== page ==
Best of WRITE: Itch

We’ve all had our share of psycho roommates but one who brings home bedbugs is over the top. Some will do anything to stop the itch, even throw out all worldly possessions.

By Vico LaCava - vicolacava@gmail.com Photos ©Vico LaCava

 From Cover 2

Itch photo©Vico LaCava

Had there been, descending onto the street curb where I was standing, a literal monsoon of acid rain, or golf ball sized hail, or maybe scalding ash from a nearby colossal fire, or perhaps Jesus himself, sitting on a cloud, taking a shit, sandals dangling, I’d be able to associate a cliché, yet visual memory to correspond with the initial feeling of profound devastation born to the stark loss of every physical possession I have ever owned. But this night was perfect, the Chihuahuas barked, and I stood alone in the monstrous shadow of a heaping, teetering pile of my complete material life.

There was my mattress, and my memory foam pillows, and my headboard, and my dresser, and my desk, and my hand painted lampshade from my friend who moved away to some snowy town I’ll probably never visit; there was my grandma’s table (she’s dead), four chairs she upholstered herself, and a big TV, and a frayed suitcase that had traveled the world. There was everything I had ever collected and there was a dump truck coming in the morning.

Itch photo©Vico LaCava

My new roommate with fake boobs brought in a very real, very disgusting, very advanced bed bug infestation. She and her boyfriend were casual about it, keeping calamine stocked, scratching each other’s pink, fleshy welts, smashing the parasites when they crawled on the walls, not flinching, leaving my blood to dry under the carcasses. I lived with this for sixteen weeks, getting completely hammered nightly to ensure, like, an hour or two of that thing that’s kind of like sleep on top of a mattress encased in plastic. I researched endlessly bed bug murder and tried everything I could, but continued to wake up with ruthless bites from my neck to my ankles. Not even my boyfriend is allowed to do that.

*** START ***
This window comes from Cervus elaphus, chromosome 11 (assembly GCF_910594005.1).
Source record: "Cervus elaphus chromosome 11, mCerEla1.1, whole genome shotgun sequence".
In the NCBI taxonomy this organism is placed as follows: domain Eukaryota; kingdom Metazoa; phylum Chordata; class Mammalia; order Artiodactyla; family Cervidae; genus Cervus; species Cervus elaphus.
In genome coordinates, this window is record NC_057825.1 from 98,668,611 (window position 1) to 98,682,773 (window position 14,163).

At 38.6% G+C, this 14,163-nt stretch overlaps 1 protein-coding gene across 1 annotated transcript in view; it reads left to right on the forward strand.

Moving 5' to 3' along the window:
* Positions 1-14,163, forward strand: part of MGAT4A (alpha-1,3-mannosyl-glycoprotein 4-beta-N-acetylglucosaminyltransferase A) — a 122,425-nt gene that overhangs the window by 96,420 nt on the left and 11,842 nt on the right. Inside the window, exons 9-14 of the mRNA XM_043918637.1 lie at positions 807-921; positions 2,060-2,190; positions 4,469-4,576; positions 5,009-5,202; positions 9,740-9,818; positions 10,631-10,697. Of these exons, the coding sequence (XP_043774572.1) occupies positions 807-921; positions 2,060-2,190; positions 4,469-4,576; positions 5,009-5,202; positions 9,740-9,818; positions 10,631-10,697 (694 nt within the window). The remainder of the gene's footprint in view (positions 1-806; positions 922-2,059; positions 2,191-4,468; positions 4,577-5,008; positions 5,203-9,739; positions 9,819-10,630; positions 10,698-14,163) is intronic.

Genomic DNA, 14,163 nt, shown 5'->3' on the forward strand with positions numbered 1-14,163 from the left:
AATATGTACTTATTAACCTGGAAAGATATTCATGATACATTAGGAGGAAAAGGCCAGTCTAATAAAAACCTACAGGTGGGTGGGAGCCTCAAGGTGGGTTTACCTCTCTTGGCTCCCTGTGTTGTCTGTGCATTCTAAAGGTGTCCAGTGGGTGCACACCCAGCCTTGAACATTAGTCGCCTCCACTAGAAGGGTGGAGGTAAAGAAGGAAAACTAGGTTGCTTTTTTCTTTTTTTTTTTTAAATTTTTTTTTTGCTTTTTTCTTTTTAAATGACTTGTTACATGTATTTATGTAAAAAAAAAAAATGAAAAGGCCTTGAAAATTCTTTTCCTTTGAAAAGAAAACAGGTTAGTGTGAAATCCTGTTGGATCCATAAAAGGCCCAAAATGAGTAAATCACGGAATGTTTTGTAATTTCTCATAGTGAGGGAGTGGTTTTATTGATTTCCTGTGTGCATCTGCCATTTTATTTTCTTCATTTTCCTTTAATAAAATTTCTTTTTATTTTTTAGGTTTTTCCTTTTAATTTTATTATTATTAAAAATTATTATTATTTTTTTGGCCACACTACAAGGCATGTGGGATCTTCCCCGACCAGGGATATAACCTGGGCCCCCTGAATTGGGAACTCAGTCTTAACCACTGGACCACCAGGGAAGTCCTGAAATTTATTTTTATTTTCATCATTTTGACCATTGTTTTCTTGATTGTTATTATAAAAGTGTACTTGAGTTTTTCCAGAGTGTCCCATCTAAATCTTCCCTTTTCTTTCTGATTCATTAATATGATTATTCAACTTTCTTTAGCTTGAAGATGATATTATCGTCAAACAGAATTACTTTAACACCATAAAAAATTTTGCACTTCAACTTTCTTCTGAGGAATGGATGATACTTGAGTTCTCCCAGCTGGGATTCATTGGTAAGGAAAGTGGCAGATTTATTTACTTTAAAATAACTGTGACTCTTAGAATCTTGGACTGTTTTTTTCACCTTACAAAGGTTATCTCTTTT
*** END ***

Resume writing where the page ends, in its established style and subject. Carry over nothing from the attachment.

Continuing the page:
It occurred to me that this could only end happily if I threw everything I ever owned away and moved out, and I kind of cried over that, sure, but I cried even more at the belligerent, beautiful liberation it channeled. One day, I dragged everything I owned to the curb, and my things flowed off of the curb and into the gutter, and I called a dump truck and arranged for it to come in the morning before I could change my mind. I was biting back.

So there I stood on a street curb adjacent to the tangible proof of my whole life’s existence, my trophies of years conquered, my shiny, well designed components of basic matter, and it occurred to me: these things are my possessions. They possess my being with greed and status and chains. They are just things, made by man, destroyed by man, and I do not need them, and never have.

I am now living in a new apartment where I paint rainbows on the wall and smoke bacon on the balcony and itch madly to tell you my story.


One Response to “Best of WRITE: Itch”

  1. Myron says:

    Enjoyed this story. Great ending and truth to be reaped ftom it. Nicely done.